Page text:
• less time spent on physical activity, creating a generation of unhealthy men and women.

Internet Addiction

Internet addiction is a real thing. It’s studied by foundations, universities and other research facilities. According to the Kaiser Family Foundation, 21% of kids are defined as heavy media users.2

Too many hours a day online can rob these youngsters of real-world engagement, real friends, and an education. Overuse of social media can result in lower grades, higher levels of depression, sleep deprivation, and other health problems.

What Are the Warning Signs of an Internet Addiction?

Logging on to connect with online sites can easily become a compulsion – something your kids must do to be happy.  What are the signs of Internet addiction?

  • a preoccupation with the Internet, or Internet destination sites like Facebook
  • checking email, text messages, and other electronic communications compulsively all day long
  • anger when Internet access is denied by parents
  • lack of sleep, or logging on at 3:00 AM
  • a defensive attitude about Internet time
  • escapes to social media sites to avoid responsibilities, painful emotions, or troubling situations
  • on-going depression
  • telling lies about Internet use.

What Can Parents of Internet-Obsessed Kids Do?

Here are some suggestions to take your kid offline to enjoy the real world for a change.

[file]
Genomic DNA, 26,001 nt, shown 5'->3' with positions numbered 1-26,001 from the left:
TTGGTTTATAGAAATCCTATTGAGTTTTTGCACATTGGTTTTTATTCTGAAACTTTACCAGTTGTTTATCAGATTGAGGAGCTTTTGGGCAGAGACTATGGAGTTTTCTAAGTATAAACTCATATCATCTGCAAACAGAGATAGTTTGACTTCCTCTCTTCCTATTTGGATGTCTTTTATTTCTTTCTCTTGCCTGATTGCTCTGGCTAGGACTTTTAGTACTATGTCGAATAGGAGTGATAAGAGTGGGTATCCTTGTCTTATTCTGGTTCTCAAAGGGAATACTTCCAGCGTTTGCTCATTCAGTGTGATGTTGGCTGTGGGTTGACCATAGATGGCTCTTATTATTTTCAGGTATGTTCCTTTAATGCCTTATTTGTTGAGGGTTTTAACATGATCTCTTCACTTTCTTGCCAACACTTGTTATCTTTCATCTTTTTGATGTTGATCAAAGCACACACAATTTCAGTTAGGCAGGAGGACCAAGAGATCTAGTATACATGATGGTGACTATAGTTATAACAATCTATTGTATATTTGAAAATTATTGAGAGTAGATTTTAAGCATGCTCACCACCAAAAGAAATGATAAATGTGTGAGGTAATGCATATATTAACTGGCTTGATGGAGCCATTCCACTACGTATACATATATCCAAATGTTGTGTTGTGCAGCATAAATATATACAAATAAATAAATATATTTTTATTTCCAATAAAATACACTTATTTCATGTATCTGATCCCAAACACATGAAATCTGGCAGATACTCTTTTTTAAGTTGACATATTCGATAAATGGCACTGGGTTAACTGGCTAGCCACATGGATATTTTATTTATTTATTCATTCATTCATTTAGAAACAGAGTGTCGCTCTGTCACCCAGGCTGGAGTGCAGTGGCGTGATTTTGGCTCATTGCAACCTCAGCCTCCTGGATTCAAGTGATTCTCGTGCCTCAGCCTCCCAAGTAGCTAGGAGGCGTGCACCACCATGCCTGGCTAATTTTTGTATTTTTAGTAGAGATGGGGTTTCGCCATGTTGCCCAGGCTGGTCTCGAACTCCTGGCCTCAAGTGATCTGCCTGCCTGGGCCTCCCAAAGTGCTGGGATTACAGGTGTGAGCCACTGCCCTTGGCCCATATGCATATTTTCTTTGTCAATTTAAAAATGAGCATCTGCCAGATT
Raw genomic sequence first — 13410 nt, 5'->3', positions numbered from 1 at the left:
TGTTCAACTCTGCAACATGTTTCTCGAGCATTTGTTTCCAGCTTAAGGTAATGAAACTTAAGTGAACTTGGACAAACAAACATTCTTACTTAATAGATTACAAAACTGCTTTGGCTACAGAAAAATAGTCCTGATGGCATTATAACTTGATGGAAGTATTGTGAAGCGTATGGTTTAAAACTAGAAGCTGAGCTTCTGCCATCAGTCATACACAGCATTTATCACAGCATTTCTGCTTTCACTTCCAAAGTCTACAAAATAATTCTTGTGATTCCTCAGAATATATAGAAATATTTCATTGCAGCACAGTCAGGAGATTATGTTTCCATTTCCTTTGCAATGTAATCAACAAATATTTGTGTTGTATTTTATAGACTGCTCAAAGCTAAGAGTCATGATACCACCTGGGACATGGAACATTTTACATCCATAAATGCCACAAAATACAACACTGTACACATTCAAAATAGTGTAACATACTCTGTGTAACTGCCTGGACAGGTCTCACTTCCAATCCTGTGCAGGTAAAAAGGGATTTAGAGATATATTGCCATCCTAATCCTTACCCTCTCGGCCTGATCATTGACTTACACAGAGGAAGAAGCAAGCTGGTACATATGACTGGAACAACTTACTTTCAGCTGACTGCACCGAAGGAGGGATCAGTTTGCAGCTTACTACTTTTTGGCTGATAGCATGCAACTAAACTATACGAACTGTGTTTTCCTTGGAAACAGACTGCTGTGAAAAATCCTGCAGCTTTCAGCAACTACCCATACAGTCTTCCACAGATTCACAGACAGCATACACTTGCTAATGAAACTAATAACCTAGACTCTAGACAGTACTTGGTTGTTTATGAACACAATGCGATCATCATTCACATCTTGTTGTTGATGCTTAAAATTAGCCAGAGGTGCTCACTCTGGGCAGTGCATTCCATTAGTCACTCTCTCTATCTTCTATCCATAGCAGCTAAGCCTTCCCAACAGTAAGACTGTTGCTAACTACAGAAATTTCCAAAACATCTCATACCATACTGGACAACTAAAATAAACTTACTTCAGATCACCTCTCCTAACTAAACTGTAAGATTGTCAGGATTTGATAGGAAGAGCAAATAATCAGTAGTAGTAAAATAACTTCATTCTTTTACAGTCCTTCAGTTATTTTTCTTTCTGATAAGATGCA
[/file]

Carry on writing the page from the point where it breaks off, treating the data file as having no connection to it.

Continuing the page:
• Use parental controls that block access to certain sites. Your child may not like it, but you can feel safer.
  • Review your child’s social media posts regularly.
  • Limit online time. One hour a day. Two? You decide, not your child.
  • Discuss potential dangers of online posts, i.e. child predators, hackers, and other bad guys. Explain how to avoid Internet dangers.
  • Monitor Internet browsing history. Older teens may know how to delete their browsing histories. Younger users may not. Check to see where you kids go when online.
  • Warn of the dangers of meeting an online stranger face-to-face.
  • Keep the home computer in a central location in the home. Don’t hide it away in your child’s room.
  • Set parental controls on other digital devices like tablets and smartphones. Tablets and smartphones are capable of accessing the Internet, so lock all digital devices to keep your kids safe – even if it makes them mad!
  • Make other Internet usage rules, e.g., no Internet during family outings.

Parents are in an excellent position to monitor kids’ online activity. Take the time to explain the dangers. Make a list of online do’s and don’ts. Monitor your child’s social media activity and online friends.

There are lots of things you can do to help prevent Internet addiction and protect your children from online harm. Start today to help keep your kids, and your family information, secure.

  1. http://www.aacap.org/AACAP/Families_and_Youth/Facts_for_Families/Facts_for_Families_Pages/Children_and_Social_Networking_100.aspx
  2. http://www.webroot.com/us/en/home/resources/tips/digital-family-life/family-internet-addiction-too-much-time-online

 

The information provided is presented for general informational purposes only and does not constitute tax, legal or business advice.